The council is made up of 12 council members, who were elected by proportional representation at the municipal election held on 7 June 2009, and the honorary mayor as chairwoman. The 12 seats are shared between two voters’ groups. In the earlier election in 2004, council members were elected by majority vote.
Bremm’s mayor is Gisela Heib.
Coat of arms
The German blazon reads: Durch aufsteigende, eingebogene grüne Spitze, darin eine goldene Traube, gespalten; vorne in Schwarz drei goldene Spitzbogenfenster, darunter goldener Wellenbalken; hinten in Silber rotes griechisches Doppelkreuz.
The municipality’s arms might in English heraldic language be described thus: Tierced in mantle, dexter sable three ogival windows in fess under which a fess wavy Or, sinister argent a cross patriarchal gules, in base vert a bunch of grapes slipped of the second.
The charge on the dexter (armsbearer’s right, viewer’s left) side refers to the picturesque ruin across the Moselle from the village, on the right bank. It is what is left of the Stuben Augustinian Convent.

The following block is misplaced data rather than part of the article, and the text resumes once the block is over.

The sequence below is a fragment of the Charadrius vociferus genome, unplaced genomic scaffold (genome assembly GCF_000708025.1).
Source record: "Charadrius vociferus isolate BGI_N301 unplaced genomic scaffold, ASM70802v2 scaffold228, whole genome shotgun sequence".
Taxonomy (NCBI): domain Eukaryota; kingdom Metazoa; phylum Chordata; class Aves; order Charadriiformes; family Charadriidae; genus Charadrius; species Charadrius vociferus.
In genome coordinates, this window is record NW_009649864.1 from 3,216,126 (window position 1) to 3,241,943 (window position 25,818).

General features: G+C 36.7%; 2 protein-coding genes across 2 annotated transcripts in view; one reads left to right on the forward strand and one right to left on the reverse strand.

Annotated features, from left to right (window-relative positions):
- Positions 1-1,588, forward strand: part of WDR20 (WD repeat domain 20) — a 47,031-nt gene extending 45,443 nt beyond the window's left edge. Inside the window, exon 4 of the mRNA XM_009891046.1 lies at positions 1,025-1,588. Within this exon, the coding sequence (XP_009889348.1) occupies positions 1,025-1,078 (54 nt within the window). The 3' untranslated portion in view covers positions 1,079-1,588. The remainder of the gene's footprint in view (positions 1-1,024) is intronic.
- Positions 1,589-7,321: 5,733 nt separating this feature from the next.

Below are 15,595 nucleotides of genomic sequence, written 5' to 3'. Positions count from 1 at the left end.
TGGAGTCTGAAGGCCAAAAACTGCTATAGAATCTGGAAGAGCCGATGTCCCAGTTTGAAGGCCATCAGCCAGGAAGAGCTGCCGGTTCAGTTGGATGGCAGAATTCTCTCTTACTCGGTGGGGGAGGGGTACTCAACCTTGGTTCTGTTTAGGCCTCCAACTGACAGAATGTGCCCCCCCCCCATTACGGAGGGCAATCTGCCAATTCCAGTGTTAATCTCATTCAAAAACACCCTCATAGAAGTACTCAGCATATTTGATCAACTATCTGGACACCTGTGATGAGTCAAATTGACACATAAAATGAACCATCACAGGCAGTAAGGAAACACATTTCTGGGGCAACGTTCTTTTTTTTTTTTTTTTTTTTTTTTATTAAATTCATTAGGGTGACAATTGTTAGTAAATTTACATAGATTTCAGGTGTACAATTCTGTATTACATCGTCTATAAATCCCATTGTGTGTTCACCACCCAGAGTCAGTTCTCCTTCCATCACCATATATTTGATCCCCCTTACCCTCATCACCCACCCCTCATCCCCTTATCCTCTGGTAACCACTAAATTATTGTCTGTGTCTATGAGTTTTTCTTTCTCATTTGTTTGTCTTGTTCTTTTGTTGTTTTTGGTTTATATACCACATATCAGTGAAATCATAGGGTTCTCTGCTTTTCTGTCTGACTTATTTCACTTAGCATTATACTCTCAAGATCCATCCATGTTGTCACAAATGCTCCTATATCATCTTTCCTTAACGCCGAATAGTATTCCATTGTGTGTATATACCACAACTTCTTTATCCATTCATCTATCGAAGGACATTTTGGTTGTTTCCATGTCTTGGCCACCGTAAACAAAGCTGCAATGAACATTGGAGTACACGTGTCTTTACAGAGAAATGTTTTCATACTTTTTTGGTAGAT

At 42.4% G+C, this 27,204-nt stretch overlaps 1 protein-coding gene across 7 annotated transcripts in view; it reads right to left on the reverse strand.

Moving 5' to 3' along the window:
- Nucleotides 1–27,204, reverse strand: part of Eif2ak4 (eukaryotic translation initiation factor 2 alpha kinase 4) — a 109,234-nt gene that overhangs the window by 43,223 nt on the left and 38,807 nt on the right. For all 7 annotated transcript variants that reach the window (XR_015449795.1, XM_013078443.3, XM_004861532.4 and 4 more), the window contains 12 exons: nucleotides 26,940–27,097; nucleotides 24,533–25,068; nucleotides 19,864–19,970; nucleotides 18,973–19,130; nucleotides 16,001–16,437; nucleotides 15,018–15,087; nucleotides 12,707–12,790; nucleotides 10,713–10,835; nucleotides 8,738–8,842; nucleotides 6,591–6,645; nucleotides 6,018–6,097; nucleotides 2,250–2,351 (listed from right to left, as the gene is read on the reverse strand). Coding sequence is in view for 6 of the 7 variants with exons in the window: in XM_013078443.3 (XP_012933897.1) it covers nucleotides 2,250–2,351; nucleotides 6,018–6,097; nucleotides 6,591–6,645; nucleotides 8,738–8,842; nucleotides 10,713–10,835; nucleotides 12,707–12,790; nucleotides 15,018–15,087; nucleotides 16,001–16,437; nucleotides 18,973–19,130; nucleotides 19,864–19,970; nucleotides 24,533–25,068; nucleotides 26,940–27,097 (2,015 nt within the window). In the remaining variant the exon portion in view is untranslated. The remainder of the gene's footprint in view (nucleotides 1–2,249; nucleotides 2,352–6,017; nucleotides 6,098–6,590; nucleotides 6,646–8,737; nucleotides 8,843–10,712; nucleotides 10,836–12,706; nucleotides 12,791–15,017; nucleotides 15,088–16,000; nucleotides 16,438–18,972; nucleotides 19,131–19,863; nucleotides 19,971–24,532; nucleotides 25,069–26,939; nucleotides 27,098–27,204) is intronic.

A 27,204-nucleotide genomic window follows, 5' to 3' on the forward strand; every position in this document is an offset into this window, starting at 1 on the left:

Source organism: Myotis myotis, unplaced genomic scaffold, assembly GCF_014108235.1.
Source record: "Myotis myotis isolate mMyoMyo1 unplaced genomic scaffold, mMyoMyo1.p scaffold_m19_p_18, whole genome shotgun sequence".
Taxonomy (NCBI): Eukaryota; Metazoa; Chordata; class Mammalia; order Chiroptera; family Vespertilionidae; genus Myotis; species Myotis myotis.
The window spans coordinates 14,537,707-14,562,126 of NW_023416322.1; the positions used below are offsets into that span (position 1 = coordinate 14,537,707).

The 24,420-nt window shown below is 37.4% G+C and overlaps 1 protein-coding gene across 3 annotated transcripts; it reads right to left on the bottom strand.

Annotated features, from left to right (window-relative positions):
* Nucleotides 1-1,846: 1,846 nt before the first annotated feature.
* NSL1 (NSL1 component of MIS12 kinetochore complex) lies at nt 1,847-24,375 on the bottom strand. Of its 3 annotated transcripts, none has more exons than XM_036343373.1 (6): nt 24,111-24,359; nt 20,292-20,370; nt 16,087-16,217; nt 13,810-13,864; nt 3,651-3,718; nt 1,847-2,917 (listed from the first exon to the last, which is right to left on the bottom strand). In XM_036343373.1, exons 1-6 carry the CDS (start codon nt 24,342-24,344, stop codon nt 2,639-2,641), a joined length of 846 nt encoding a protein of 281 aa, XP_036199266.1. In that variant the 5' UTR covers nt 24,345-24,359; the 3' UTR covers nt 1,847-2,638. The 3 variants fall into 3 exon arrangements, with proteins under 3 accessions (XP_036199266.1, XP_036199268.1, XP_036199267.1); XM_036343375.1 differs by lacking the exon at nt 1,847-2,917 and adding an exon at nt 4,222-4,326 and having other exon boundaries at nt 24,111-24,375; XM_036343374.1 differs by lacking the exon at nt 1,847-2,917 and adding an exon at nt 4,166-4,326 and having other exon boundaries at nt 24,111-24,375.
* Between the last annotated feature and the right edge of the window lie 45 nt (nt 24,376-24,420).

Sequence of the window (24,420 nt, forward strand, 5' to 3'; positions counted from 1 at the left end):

The double cross (Patriarchal cross) on the sinister (armsbearer’s left, viewer’s right) side was the convent’s hallmark and was drawn from a well known cross reliquary whose chest from Constantinople today belongs to the Limburg Cathedral Treasury. From 1208, the reliquary, whose golden setting for the cross particles are set in the shape of a Patriarchal cross, was in the convent’s ownership. Boundary stones marking the convent’s former vineyards, landholdings and woodlands still bear this symbol. Remnants of an old winepress and one house door in Bremm also bear the Patriarchal cross.
The bunch of grapes, of course, refers to the municipality’s main economic structure, which is winegrowing.
The arms were designed by Decku in Sankt Wendel (Saarland). The arms have been borne since 11 January 1968.
Culture and sightseeing
In Saint Lawrence’s Church is a Baroque altar. A ruin is all that is left of the Stuben Augustinian Convent. There are in Bremm several timber-frame houses, among them the Storchenhaus (“Stork House”) with woodcarving.